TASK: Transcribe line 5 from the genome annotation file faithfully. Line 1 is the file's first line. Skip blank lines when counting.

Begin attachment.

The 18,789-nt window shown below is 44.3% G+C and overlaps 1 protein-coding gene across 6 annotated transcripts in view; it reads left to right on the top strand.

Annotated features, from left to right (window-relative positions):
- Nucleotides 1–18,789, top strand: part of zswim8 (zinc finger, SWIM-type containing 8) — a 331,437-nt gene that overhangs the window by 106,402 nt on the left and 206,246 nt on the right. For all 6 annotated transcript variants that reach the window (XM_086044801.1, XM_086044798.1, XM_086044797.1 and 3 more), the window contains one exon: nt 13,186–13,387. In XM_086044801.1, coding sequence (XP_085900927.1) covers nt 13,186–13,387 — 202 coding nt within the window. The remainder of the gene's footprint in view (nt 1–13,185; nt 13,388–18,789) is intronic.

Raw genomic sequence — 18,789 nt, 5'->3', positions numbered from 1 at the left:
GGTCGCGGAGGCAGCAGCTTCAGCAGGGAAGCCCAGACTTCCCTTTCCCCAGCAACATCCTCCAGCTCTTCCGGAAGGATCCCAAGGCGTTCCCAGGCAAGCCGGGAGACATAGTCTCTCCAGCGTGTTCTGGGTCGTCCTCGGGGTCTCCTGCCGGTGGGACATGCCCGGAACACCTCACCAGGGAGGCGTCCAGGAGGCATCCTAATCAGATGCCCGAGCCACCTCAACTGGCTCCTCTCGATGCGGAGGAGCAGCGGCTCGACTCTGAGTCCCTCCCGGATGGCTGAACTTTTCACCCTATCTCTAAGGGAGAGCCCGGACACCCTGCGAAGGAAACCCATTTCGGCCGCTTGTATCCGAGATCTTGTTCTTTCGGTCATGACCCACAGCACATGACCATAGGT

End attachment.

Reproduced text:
GGTCGCGGAGGCAGCAGCTTCAGCAGGGAAGCCCAGACTTCCCTTTCCCCAGCAACATCCTCCAGCTCTTCCGGAAGGATCCCAAGGCGTTCCCAGGCAAGCCGGGAGACATAGTCTCTCCAGCGTGTTCTGGGTCGTCCTCGGGGTCTCCTGCCGGTGGGACATGCCCGGAACACCTCACCAGGGAGGCGTCCAGGAGGCATCCTAATCAGATGCCCGAGCCACCTCAACTGGCTCCTCTCGATGCGGAGGAGCAGCGGCTCGACTCTGAGTCCCTCCCGGATGGCTGAACTTTTCACCCTATCTCTAAGGGAGAGCCCGGACACCCTGCGAAGGAAACCCATTTCGGCCGCTTGTATCCGAGATCTTGTTCTTTCGGTCATGACCCACAGCACATGACCATAGGT